However, this scheme is too conservative since it completely ignores the fact that packet transmissions happen in batches, and not individually. Consequently the overall transmission cost can be much higher than necessary.
Optimized scheme: Instead of the naive scheme, we can optimize the parameters by taking into consideration the traffic pattern in the network.
We assume the following traffic model in the network. As a vehicle travels, the time interval between visits to key or non-key links is exponentially distributed with mean τ. Each visit is a key link with probability q, otherwise it is a non-key link, independent of the type of previously visited link. It is not difficult to show that the time between two visits to key links is also exponentially distributed, with mean
τ q
and similarly, for non-key links it is exponentially distributed with mean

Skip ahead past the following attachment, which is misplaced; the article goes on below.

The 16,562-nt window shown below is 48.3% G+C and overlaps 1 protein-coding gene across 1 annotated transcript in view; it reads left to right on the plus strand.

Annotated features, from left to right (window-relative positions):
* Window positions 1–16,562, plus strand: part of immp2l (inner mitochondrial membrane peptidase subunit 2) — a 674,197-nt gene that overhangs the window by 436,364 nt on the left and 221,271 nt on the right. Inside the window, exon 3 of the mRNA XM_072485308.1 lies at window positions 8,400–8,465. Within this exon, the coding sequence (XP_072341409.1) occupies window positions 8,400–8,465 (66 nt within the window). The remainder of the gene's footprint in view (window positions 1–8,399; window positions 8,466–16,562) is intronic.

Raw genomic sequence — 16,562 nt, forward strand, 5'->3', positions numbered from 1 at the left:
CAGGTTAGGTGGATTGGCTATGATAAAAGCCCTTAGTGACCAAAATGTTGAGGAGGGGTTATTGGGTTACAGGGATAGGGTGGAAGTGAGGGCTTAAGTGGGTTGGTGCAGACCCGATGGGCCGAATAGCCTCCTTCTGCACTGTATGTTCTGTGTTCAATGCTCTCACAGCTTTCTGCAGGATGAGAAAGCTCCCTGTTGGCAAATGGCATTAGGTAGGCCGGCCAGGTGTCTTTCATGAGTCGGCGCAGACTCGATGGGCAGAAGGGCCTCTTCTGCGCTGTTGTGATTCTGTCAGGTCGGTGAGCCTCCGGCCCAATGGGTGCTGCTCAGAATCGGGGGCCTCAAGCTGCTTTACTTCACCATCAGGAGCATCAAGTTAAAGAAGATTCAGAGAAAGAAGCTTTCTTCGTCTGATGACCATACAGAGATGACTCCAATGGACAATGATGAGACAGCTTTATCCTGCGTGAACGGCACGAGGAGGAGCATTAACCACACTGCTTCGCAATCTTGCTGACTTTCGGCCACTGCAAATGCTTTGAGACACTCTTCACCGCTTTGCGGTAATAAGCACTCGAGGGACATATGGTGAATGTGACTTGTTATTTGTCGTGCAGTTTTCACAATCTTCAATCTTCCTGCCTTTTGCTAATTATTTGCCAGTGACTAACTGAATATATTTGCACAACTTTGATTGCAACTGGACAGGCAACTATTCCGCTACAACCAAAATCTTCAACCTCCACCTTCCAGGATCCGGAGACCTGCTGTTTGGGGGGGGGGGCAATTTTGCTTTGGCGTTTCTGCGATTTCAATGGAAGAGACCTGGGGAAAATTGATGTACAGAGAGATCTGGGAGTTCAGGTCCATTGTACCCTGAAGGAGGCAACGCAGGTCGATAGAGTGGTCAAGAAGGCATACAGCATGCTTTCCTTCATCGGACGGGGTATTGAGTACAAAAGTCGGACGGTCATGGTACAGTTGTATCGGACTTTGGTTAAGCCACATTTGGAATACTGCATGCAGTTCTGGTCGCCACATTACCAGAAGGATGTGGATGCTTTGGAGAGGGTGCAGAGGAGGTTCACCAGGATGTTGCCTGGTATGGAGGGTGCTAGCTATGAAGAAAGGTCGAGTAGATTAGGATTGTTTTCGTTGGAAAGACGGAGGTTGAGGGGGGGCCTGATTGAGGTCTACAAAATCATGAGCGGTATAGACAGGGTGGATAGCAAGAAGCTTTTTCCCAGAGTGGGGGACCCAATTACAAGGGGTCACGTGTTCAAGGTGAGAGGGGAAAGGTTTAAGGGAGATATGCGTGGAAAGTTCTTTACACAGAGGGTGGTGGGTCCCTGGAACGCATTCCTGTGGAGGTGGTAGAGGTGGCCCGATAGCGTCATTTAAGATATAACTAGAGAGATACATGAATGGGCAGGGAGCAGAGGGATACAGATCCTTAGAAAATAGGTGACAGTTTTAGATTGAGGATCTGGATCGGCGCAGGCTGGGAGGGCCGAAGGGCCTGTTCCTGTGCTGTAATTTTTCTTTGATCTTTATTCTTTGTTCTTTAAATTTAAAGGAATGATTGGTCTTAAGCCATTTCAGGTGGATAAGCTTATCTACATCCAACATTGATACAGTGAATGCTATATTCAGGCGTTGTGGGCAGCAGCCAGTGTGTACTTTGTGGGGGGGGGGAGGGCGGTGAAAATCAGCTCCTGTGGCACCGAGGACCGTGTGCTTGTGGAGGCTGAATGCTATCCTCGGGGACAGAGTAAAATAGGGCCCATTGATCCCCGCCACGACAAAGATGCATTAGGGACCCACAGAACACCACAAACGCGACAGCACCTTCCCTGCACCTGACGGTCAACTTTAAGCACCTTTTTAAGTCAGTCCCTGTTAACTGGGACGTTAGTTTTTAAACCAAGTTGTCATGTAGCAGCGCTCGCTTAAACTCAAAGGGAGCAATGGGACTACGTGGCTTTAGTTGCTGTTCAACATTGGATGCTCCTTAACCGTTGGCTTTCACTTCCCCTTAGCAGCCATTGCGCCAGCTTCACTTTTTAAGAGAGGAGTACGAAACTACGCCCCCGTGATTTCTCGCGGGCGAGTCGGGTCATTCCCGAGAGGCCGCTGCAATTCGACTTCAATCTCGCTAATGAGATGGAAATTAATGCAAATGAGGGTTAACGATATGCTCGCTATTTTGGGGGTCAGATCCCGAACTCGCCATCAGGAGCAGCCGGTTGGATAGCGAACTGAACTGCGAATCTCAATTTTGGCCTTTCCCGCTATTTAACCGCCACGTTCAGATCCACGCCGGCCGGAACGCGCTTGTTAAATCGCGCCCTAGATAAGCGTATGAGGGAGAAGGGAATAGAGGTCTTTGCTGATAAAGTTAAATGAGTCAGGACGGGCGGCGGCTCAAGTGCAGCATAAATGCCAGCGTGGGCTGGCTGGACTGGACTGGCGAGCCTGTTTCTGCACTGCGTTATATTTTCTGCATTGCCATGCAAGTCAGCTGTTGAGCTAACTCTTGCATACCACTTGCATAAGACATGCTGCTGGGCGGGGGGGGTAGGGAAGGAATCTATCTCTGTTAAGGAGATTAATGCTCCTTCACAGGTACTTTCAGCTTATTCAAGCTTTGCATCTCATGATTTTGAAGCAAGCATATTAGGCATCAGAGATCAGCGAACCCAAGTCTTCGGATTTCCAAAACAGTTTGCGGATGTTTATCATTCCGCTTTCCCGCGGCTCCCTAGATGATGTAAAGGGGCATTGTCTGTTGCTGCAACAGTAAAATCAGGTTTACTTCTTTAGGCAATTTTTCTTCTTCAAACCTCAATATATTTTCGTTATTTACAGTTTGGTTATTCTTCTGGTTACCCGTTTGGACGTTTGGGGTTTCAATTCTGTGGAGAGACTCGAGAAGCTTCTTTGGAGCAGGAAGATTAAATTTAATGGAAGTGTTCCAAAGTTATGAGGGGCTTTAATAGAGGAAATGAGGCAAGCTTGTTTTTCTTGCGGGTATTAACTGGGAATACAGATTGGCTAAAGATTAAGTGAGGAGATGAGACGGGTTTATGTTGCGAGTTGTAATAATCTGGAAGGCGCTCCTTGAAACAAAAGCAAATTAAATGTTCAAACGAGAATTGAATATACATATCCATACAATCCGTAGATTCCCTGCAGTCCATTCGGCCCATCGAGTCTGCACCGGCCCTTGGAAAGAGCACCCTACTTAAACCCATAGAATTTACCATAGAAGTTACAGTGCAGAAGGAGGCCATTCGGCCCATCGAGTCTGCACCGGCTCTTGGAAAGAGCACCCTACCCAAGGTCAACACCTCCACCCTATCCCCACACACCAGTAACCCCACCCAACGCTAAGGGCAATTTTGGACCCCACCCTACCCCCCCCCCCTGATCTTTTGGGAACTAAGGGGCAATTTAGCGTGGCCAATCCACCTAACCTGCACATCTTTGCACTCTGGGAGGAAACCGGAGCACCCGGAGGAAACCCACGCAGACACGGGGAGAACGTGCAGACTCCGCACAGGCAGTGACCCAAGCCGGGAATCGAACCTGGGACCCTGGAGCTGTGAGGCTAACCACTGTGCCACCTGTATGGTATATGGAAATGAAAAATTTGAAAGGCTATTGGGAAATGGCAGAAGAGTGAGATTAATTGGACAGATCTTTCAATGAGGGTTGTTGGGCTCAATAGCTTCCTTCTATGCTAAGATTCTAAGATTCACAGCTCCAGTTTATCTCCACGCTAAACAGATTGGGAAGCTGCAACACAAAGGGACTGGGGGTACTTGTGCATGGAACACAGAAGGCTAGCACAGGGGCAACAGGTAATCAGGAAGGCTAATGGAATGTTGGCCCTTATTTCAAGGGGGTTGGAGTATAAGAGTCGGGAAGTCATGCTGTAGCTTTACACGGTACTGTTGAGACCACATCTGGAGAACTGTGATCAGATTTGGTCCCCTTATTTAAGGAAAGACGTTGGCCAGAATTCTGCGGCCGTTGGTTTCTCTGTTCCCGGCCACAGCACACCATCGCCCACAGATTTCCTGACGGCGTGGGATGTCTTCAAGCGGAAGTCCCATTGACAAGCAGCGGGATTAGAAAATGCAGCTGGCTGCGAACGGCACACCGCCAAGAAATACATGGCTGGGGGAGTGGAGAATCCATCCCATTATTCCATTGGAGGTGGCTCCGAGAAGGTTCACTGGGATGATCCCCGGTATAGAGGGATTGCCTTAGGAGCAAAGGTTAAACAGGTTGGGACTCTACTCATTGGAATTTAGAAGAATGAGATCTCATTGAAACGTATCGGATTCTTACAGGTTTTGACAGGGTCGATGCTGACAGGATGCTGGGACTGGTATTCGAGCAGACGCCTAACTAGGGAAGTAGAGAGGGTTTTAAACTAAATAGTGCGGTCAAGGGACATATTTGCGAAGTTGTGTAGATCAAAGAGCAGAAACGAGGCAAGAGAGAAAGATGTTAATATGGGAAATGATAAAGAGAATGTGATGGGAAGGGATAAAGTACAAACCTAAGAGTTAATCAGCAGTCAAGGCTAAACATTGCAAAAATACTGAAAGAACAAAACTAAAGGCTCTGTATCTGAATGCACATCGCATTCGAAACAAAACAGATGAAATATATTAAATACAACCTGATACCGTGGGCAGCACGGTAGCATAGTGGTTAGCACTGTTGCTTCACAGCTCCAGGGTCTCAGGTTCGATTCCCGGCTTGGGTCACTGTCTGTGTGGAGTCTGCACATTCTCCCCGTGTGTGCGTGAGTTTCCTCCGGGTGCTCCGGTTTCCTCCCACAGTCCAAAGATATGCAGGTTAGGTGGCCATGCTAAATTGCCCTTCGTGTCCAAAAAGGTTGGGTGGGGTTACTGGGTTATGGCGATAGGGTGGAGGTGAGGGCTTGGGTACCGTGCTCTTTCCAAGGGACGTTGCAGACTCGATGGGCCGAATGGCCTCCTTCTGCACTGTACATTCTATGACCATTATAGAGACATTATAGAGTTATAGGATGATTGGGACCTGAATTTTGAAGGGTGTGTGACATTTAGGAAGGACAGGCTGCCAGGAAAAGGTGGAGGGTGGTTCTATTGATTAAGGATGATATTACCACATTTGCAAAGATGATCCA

τ 1 - q .
Furthermore, the number of visits to key links in any time interval is independent of the number of visits to non-key links in the same interval, with the respective Poisson rates.
Let C be the expected transmission cost per link visit with respect to the chosen parameters L1, L2, p1 and p2. Let ρ1 be the effective sampling rate for key packets and ρ2 be the effective sampling rate for non-key packets. We aim to solve the following problem:
minimize L 1 , L 2 , p 1 , p 2 C subject to ρ 1 r 1 ρ 2 r 2 . ( 1 )
We estimate ρ1 and ρ2 by considering the expected number of packets dropped and transmitted in each transmission. Let i1 and i2 be the number of key and important packets that are dropped before a transmission is triggered. Let j1 and j2 be the number of key and important packets that get transmitted in each transmission. Let Δ=L2−L1. It can be shown (see section below entitled “Underlying Mathematics”) that,
E ( i 1 ) = 1 - p 1 p 1 ( 1 - e - p 1 q Δ τ ) + ( q ( 1 - p 1 ) p 2 ( 1 - q ) + p 1 q ) e - p 1 q Δ τ , E ( i 2 ) = ( 1 - p 2 ) ( 1 - q ) p 2 ( 1 - q ) + p 1 q e - p 1 q Δ τ , E ( j 1 ) = qL 1 τ + 1 - p 2 ( 1 - q ) p 2 ( 1 - q ) + p 1 q e - p 1 q Δ τ , and E ( j 2 ) = e - p 1 q Δ τ p 2 ( 1 - q ) p 2 ( 1 - q ) + p 1 q + 1 - q p 1 q ( 1 - e - p 1 q Δ τ ) + L 1 ( 1 - q ) τ .
We can therefore estimate the fraction of key packets that get transmitted by
E ( j 1 ) E ( j 1 ) + E ( i 1 ) ,
and similarly
E ( j 2 ) E ( j 2 ) + E ( i 2 )